Channel 4’s defensiveness on the subject indicates that they saw the charge applied to them as a part of the mainstream consensus. But if they were going to answer it, why did they not play what should have been their strongest card? If Bartlett’s claim is that people on the ground contest the mainstream narrative, why not appeal to contrary testimony from the ground that supports it? They have the Alkateab videos, after all, and these repeatedly show people injured or bereaved by bombings. The thing is, what those videos show is something that is not in dispute: people are being killed by war, and it is difficult to run medical facilities in conditions of war. By contriving to suggest that Bartlett is denying this, which she is obviously not, they evade the real challenge.

In fact, a major evasiveness is at the heart of the series Inside Aleppo. If we bear in mind that the films are shot in an area of the town that is being besieged by the Syrian army and the Russian air force, then we realise this is because there is considerable military resistance being put up. Yet in the Alkateab films there is an eerie silence about the military forces on the ground around them. Although in the film of the couple and their baby entering Aleppo we catch sight of one of their companions carrying an AK47, the rest of the time we see nobody onscreen bearing any arms. Nor do we hear anything about any of the score or so of armed brigades, dominated by the militias of Al Nusra (Al Qaeda in Syria) that are controlling the town and holding at bay the combined military might of Syria and Russia. We do not even hear anything explicit about the so-called ‘moderate opposition’ that the mainstream media refer to.

moderate bakery bombers.png

As it happens, though, Channel 4 did make one film showing the ‘moderate opposition’ at work. It was billed as giving ‘a glimpse into why Syrian and Russian forces have so far been unable to re-take the whole of Aleppo.’[6] Up Close with the Rebels (released in October 2016) features an example of so-called ‘moderate rebels’ in action. In his voiceover, Krishnan Guru-Murthy introduces the action as “one small but famous victory, as rebels fought back against the forces of Bashar Al-Assad”. With this vicarious sharing of their glory, the Channel 4 man is in no doubt about who they are: they are “Islamist fighters”, he tells us, noting also that “many civilians in West Aleppo are frightened of these rebel fighters”, which would not be surprising given that they are “launching rockets into the western side of the city”. “This group is well equipped”, he adds, “paid for and supplied by Gulf States, mainly Qatar.”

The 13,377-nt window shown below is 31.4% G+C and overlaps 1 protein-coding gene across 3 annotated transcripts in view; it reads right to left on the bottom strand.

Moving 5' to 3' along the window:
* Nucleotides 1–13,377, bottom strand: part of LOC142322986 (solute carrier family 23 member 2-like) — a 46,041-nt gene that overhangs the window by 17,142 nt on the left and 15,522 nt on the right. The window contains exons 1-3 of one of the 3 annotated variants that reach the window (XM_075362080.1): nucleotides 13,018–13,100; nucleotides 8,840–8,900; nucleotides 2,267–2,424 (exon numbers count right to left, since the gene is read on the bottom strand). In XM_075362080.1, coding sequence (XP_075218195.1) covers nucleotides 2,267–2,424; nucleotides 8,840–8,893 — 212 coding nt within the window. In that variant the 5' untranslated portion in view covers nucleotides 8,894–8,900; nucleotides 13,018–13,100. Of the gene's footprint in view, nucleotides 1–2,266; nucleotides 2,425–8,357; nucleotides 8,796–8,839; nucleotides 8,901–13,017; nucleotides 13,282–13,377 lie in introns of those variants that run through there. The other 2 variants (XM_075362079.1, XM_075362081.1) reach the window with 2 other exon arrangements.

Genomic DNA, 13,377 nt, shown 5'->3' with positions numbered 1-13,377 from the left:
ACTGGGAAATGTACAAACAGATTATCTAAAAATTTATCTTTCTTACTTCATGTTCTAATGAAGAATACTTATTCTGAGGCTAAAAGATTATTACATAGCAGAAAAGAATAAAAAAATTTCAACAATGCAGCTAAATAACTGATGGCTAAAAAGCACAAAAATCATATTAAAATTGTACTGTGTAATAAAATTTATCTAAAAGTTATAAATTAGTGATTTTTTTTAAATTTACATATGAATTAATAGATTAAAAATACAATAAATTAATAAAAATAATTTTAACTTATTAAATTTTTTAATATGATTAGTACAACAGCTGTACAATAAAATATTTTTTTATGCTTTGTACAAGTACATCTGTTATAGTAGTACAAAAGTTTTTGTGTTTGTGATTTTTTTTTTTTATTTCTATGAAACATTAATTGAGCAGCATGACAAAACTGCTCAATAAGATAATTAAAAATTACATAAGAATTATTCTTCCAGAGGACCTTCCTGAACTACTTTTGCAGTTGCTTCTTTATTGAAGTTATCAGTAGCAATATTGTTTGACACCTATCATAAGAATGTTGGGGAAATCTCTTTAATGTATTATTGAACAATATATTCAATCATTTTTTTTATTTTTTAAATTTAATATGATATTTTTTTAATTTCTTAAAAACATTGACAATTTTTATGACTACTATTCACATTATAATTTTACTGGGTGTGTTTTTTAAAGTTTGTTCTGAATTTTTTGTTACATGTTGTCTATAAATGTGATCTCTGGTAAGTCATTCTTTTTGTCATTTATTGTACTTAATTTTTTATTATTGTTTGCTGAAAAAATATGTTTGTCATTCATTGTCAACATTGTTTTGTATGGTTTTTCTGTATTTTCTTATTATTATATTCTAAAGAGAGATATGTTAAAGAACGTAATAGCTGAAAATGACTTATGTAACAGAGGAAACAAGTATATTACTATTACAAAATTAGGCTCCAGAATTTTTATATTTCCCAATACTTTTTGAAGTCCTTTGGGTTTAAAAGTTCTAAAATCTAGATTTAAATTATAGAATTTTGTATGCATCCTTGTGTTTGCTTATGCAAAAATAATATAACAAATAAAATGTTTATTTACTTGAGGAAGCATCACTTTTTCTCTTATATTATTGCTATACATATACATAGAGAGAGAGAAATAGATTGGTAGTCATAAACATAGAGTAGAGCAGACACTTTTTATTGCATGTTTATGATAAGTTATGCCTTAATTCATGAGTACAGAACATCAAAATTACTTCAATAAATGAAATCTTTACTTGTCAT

I think we need to pause here. It appears that the film thereby illustrates, point by point, exactly what Bartlett has said about the anti-government forces being foreign-funded terrorists that the ordinary citizens of Syria want to be protected from. Guru-Murthy appears to be corroborating Bartlett’s account as against that promoted by Channel 4.

The manner of the reporting, though, is truly strange. It involves glorifying in the victory of jihadi terrorists while admitting that ordinary civilians in the greater part of Aleppo are in fear of these fighters. I literally cannot imagine what was going through the head of Guru-Murthy as he was saying all this out loud. Nor can I imagine how exactly he thinks the ordinary civilians trapped in the eastern part of Aleppo felt towards these and all the other fighters ruling their lives. After all, he and his colleagues dared not even set foot there.

Still, worse is to come. It relates to a story that shocked the world, in July 2016, when from Aleppo came news – and footage – of a group of Islamists severing the head off a twelve-year old boy with a small knife.[7] That group was Nour Al-Din Al-Zinki, and several of the men directly involved are clearly recognizable in photos that circulated the globe.

One of the men involved in decapitating the twelve-year-old features centre stage in Channel 4’s film.